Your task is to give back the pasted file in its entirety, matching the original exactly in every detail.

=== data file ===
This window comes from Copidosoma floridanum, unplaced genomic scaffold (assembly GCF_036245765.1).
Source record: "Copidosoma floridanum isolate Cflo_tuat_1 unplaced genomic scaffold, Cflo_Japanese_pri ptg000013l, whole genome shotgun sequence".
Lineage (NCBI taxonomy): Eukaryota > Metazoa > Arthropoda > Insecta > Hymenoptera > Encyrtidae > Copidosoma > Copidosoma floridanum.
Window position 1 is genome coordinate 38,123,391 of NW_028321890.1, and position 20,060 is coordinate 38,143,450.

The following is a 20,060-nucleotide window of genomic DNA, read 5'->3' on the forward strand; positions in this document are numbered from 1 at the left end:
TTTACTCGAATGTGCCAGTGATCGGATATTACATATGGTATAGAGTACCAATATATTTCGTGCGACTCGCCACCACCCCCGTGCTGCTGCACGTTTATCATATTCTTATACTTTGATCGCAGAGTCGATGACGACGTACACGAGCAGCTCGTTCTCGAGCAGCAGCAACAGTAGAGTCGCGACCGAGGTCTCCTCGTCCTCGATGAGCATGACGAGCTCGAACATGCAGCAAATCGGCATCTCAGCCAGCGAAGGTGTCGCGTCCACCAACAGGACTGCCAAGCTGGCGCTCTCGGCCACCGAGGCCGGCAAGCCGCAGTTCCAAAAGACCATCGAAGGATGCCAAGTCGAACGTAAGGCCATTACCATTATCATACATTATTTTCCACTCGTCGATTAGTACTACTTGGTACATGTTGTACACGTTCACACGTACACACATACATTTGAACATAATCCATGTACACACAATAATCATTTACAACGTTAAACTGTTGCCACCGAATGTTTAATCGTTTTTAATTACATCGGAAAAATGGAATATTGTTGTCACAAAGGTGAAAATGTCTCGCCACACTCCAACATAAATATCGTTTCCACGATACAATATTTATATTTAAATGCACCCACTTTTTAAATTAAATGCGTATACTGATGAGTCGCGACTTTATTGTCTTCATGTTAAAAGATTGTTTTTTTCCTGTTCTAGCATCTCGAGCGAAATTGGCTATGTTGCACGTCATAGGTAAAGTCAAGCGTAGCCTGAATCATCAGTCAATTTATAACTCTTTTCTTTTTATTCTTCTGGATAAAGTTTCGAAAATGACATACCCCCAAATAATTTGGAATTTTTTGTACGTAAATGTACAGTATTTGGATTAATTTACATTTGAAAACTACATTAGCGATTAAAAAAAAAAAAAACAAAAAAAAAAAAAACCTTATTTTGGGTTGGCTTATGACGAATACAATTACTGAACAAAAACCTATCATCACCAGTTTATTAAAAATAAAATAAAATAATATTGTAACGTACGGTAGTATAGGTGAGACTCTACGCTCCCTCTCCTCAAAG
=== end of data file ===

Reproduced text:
This window comes from Copidosoma floridanum, unplaced genomic scaffold (assembly GCF_036245765.1).
Source record: "Copidosoma floridanum isolate Cflo_tuat_1 unplaced genomic scaffold, Cflo_Japanese_pri ptg000013l, whole genome shotgun sequence".
Lineage (NCBI taxonomy): Eukaryota > Metazoa > Arthropoda > Insecta > Hymenoptera > Encyrtidae > Copidosoma > Copidosoma floridanum.
Window position 1 is genome coordinate 38,123,391 of NW_028321890.1, and position 20,060 is coordinate 38,143,450.

The following is a 20,060-nucleotide window of genomic DNA, read 5'->3' on the forward strand; positions in this document are numbered from 1 at the left end:
TTTACTCGAATGTGCCAGTGATCGGATATTACATATGGTATAGAGTACCAATATATTTCGTGCGACTCGCCACCACCCCCGTGCTGCTGCACGTTTATCATATTCTTATACTTTGATCGCAGAGTCGATGACGACGTACACGAGCAGCTCGTTCTCGAGCAGCAGCAACAGTAGAGTCGCGACCGAGGTCTCCTCGTCCTCGATGAGCATGACGAGCTCGAACATGCAGCAAATCGGCATCTCAGCCAGCGAAGGTGTCGCGTCCACCAACAGGACTGCCAAGCTGGCGCTCTCGGCCACCGAGGCCGGCAAGCCGCAGTTCCAAAAGACCATCGAAGGATGCCAAGTCGAACGTAAGGCCATTACCATTATCATACATTATTTTCCACTCGTCGATTAGTACTACTTGGTACATGTTGTACACGTTCACACGTACACACATACATTTGAACATAATCCATGTACACACAATAATCATTTACAACGTTAAACTGTTGCCACCGAATGTTTAATCGTTTTTAATTACATCGGAAAAATGGAATATTGTTGTCACAAAGGTGAAAATGTCTCGCCACACTCCAACATAAATATCGTTTCCACGATACAATATTTATATTTAAATGCACCCACTTTTTAAATTAAATGCGTATACTGATGAGTCGCGACTTTATTGTCTTCATGTTAAAAGATTGTTTTTTTCCTGTTCTAGCATCTCGAGCGAAATTGGCTATGTTGCACGTCATAGGTAAAGTCAAGCGTAGCCTGAATCATCAGTCAATTTATAACTCTTTTCTTTTTATTCTTCTGGATAAAGTTTCGAAAATGACATACCCCCAAATAATTTGGAATTTTTTGTACGTAAATGTACAGTATTTGGATTAATTTACATTTGAAAACTACATTAGCGATTAAAAAAAAAAAAAACAAAAAAAAAAAAAACCTTATTTTGGGTTGGCTTATGACGAATACAATTACTGAACAAAAACCTATCATCACCAGTTTATTAAAAATAAAATAAAATAATATTGTAACGTACGGTAGTATAGGTGAGACTCTACGCTCCCTCTCCTCAAAG